Sal

hahaha….De is looking soo pretty in the pic !! n the YAM Balls look lovely !!
I am soooo missing Ghana , ur yummy ghana food and ofcourse my darlinggg baby Rianoo n his million dollar smile !!

Have seen a lot of ways in which yam is cooked when we were in Nigeria, mostly steamed. Deep-fried yam sounds much better.
And the juju stories, I’ve heard some weird ones too. 🙂

I ? yams. The last time I made balls of them, I was in secondary school………I actually blogged about them recently…as in yams. Hmmmm. Must try this!

sangeeta

Hahaha I so needed a laugh but seriously after narrating this story(real or otherwise)you expect us to eat yams? Gulp, Rolf……
Good one now I really have to decide if I should make these.I don’t want to eat someone.

Delicious pictures! Have a great week-end.

JOEY

YOU MAKE ME SMILE! NOW, I HAVE TO AVOID WOMEN WHO WANTED TO SHAKE HANDS SPECIALLY IN THE MARKET HA! HA! EVERSINCE, I HAVE EATEN LOTS OF YAMS IN GHANA (NOT KNOWING THAT IT MIGHT BE A CHIEF OR COMMON PEOPLE WHO HAVE BEEN LOST, HE HE). BUT SINCE YOU HAVE GIVEN A VERY GOOD RECIPE & IDEA, I WILL CONTINUE TO EAT YAMS ENSURING THAT IT HAS BEEN FRIED DEEPEN…..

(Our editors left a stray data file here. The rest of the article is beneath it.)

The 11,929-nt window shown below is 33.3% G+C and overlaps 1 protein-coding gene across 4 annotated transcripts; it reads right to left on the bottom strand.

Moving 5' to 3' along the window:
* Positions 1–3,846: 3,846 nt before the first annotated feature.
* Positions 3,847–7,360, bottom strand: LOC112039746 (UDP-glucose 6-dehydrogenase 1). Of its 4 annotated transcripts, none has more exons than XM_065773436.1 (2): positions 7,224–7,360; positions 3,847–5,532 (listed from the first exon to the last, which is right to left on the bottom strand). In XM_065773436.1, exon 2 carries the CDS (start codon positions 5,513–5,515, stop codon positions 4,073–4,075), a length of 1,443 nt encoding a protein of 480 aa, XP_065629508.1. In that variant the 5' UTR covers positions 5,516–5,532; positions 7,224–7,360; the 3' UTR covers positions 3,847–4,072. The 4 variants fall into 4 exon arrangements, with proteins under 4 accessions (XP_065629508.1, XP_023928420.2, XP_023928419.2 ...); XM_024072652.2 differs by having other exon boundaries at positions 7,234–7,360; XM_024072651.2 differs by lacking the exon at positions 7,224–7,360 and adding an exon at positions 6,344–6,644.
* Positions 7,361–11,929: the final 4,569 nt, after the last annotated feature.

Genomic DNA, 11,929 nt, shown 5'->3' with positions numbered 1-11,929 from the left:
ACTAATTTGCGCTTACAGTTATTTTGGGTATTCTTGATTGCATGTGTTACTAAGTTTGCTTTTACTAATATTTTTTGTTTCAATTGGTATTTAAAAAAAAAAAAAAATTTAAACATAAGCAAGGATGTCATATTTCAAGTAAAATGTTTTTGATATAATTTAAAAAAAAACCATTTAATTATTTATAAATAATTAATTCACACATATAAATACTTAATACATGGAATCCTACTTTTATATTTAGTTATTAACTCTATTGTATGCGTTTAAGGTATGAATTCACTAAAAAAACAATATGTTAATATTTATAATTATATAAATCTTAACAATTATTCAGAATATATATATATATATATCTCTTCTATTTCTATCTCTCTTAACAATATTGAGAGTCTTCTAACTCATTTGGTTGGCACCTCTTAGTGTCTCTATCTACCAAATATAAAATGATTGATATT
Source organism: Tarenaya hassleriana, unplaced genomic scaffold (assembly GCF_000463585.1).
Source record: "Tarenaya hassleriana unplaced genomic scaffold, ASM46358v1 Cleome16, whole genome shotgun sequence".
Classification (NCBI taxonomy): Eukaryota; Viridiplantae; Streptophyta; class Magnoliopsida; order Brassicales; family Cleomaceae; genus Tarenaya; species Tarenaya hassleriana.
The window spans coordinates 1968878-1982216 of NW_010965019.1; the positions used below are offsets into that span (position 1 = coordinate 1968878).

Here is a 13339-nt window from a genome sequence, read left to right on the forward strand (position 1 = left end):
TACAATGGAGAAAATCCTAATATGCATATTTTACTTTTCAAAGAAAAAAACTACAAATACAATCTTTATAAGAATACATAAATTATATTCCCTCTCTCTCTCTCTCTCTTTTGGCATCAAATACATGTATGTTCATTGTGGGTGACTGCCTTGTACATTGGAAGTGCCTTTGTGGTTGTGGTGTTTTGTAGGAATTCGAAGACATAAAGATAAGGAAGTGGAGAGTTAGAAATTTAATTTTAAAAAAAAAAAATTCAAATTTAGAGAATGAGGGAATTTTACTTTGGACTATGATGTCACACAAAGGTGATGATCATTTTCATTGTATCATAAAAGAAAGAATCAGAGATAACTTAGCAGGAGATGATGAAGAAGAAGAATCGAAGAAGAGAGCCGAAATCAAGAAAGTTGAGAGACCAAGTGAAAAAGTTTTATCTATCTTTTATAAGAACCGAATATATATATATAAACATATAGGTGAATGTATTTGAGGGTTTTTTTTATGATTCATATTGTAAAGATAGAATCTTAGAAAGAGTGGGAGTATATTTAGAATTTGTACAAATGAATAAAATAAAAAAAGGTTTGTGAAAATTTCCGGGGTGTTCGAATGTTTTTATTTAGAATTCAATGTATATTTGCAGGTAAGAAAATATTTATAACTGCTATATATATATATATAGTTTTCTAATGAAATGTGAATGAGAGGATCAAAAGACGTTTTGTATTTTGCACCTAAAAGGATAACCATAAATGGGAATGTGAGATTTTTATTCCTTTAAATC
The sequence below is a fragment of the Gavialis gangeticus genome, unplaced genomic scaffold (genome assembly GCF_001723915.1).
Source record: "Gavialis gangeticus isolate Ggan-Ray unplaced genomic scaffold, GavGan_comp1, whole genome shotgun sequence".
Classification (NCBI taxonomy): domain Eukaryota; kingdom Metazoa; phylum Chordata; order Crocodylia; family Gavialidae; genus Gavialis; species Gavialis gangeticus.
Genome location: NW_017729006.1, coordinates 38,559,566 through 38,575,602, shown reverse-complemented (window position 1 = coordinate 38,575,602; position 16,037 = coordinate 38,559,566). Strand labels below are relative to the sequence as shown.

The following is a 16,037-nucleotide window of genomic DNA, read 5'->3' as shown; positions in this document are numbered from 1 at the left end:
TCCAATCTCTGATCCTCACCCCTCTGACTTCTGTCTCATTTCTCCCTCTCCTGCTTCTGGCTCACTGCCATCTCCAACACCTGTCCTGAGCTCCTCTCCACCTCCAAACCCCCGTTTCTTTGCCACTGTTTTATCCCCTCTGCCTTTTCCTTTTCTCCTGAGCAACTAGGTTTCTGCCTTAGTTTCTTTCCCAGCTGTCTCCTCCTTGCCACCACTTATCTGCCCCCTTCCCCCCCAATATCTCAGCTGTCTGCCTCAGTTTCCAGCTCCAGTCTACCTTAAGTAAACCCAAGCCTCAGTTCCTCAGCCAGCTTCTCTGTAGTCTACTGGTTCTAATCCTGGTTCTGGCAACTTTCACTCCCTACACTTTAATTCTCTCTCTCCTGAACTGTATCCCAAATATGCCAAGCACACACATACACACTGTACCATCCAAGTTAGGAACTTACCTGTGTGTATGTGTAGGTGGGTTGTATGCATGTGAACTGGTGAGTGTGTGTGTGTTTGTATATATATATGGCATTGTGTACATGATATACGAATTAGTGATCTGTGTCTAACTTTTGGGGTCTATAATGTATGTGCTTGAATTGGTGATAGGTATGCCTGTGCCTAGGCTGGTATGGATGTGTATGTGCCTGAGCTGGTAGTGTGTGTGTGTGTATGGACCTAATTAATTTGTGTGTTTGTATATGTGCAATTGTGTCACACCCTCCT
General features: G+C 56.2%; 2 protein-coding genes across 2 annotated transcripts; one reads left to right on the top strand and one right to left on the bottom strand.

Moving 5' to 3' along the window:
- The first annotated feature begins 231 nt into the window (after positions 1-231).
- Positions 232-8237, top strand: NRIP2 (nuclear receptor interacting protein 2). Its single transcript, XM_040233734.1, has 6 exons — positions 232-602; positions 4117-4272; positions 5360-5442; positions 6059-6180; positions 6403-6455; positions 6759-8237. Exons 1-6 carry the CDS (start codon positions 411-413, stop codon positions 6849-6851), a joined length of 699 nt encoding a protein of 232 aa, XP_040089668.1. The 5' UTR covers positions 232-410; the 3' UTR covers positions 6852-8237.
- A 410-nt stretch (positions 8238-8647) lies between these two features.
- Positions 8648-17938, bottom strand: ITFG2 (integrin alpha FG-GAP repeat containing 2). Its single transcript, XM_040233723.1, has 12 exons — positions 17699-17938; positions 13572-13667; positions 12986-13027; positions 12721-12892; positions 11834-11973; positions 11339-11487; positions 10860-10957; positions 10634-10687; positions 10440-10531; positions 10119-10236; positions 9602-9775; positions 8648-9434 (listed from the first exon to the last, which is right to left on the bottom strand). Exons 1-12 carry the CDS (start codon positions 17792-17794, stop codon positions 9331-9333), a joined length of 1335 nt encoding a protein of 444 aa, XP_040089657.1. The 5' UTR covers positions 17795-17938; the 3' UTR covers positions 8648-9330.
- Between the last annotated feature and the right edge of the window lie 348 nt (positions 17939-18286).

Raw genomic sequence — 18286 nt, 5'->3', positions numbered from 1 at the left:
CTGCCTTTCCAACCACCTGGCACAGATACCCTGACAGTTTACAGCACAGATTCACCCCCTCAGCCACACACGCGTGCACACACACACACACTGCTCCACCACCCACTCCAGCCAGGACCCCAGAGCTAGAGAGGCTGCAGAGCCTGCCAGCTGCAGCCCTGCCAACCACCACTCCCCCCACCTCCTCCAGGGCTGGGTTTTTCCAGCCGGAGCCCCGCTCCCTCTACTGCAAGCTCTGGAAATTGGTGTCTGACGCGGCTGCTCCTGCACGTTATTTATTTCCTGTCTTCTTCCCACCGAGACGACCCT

What a story! Voodoo yams 🙂
I’d love to try these since I’ve never eaten yams before. I just hope i can find some.
Magda

Very entertaining post! These balls look absolutely delicious.

She is beautiful!

I love the background information on the yams. They are so delicious, I am will have to try your recipe!

Oh my! You just brought back so many memories of my childhood spent growing up in Nigeria where we had yam with the typical groundnut or okra stew every Sunday. All this talk of Juju has made me hungry =)

Wow, nice way to cook yam, sounds and looks delicious. Would love to serve as appetizers 🙂

Lovely!

Haha… what a fun story about yams! And certainly something I will keep in mind for when I will find yams (have never seen them around here but who knows…? I might run into one soon!

Hahaha I LOVE this post! So entertaining! Though that handshake thing, even if true, is one of those that no one is going to believe until they see it happen. Or it happen to them 🙂 🙂

what an interesting story, and these yam balls look delicious!

wow! Never knew how to prepare yam! This looks delicious!

Thanks

My girlfriend is in love with ube, a type of purple yam used a lot in the Philippines. She bought purple yam ice cream the other day and it’s surprisingly good. Out of all the starches, yams are my favorite by far.

Well i like how simple and frank your website is. I get a lot of questions on food recipes especially on ghana foods so i was hoping maybe you could pass by one day and help us out since you obviously know what you are talking about